Multiple-choice options for the TL/SM’s reply:
- “I’ll take care of it for you.”
- “Go talk to Ms. SME.”
- “How should I know?”
- “What do you think you should do next?”
Most leaders are predisposed to #1 or #2 – since leaders are supposed to be smart as well as “call the shots.” So, of course, they must know and give “the right answer”…
Edgar Schein, in his book Humble Inquiry: The Gentle Art of Asking Instead of Telling frames the leader’s problem well:
Our culture emphasizes that leaders must be wiser, set direction, and articulate values, all of which predisposes them to tell rather than ask.
However every time a leader tells someone what to do – gives out “the answer” – that person, as well as their team, are robbed not only of the opportunity to learn and grow their level of engagement, but their sense of ownership, trust, and self-confidence as well.
For teams to reach consistent high levels of performance, it is vital that leaders find another way. While it’s fine to acknowledge intent (“Yeah, I can see you want to get unblocked there so the team can make their sprint goal”)… it just isn’t a good thing in the long run to give detailed instructions.
The concept is simple: instead of giving answers to the ask “What should I do?” the leader responds with questions. And then leaves space for a response. (Don’t be like the Ben Stein character in Ferris Bueller’s Day Off)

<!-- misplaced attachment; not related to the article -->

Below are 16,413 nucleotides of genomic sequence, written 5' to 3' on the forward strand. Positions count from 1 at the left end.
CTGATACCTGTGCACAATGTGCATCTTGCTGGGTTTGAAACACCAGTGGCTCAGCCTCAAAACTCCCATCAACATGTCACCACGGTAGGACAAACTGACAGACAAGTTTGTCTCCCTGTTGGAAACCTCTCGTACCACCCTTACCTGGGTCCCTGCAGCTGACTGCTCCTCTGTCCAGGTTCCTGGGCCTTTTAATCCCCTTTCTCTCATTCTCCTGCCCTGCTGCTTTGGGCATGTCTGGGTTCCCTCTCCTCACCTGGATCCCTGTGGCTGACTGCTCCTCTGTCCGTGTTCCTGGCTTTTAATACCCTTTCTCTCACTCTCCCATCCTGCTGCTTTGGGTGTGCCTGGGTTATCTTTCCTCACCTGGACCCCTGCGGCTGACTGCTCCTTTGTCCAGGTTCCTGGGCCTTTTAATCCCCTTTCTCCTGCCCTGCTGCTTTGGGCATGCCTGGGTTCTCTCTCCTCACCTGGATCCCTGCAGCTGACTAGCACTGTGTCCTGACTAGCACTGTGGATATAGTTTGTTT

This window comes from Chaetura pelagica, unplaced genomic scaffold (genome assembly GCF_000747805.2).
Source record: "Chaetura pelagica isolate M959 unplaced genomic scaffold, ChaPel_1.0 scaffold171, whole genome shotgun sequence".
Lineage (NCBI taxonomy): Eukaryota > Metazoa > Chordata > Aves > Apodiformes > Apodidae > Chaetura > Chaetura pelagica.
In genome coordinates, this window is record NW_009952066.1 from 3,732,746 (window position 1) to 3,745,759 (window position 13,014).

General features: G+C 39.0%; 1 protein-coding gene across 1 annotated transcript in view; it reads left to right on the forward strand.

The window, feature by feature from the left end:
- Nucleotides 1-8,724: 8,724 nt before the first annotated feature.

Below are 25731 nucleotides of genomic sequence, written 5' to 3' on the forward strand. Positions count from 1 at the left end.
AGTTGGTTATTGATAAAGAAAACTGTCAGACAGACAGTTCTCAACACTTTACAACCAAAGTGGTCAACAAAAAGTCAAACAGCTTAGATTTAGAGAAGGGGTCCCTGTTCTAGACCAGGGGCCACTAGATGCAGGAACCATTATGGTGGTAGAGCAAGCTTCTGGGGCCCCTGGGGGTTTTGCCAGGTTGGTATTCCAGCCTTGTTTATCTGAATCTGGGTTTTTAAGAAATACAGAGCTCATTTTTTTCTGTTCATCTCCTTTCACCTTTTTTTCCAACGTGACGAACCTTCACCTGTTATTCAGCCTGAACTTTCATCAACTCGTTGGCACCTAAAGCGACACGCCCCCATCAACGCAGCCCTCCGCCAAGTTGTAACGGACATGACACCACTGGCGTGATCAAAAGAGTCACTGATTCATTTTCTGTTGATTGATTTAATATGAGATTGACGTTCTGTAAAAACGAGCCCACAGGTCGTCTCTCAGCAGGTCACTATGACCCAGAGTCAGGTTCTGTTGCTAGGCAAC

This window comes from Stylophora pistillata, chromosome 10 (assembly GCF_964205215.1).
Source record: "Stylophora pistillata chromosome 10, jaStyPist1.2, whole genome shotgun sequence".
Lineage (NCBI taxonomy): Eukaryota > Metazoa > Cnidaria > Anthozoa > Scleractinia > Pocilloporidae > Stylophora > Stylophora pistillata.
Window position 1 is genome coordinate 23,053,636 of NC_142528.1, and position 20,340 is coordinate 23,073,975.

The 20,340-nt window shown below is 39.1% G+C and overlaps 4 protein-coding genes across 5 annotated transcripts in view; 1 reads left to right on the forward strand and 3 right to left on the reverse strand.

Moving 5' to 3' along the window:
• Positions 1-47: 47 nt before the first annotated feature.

By resisting the urge to provide a solution and asking a powerful question or two instead, the leader builds an environment where the team has to think through and solve emergent problems themselves.
Attributes of powerful questions include:
- Generate curiosity in the listener
- Stimulate reflective conversation
- Are thought-provoking
- Surface underlying assumptions Invites creativity and new possibilities
- Generate energy and forward movement
- Channel attention and focuses inquiry
- Stays with participants
- Touch a deep meaning
- Evoke more questions
Via Edmondson, Amy C.. The Fearless Organization (Kindle Locations 3962-3968). Wiley. Kindle Edition.
What do Powerful Questions Look Like in Practice?
One very simple powerful question (derived from David Marquet’s excellent book Turn this Ship Around) to respond to “What should I do?”:
- “What would you do if you were me?”
Another approach is to help the asker to fast forward a bit:
- “Image it’s x days from now (end of the sprint)…what would you wish you had done today?”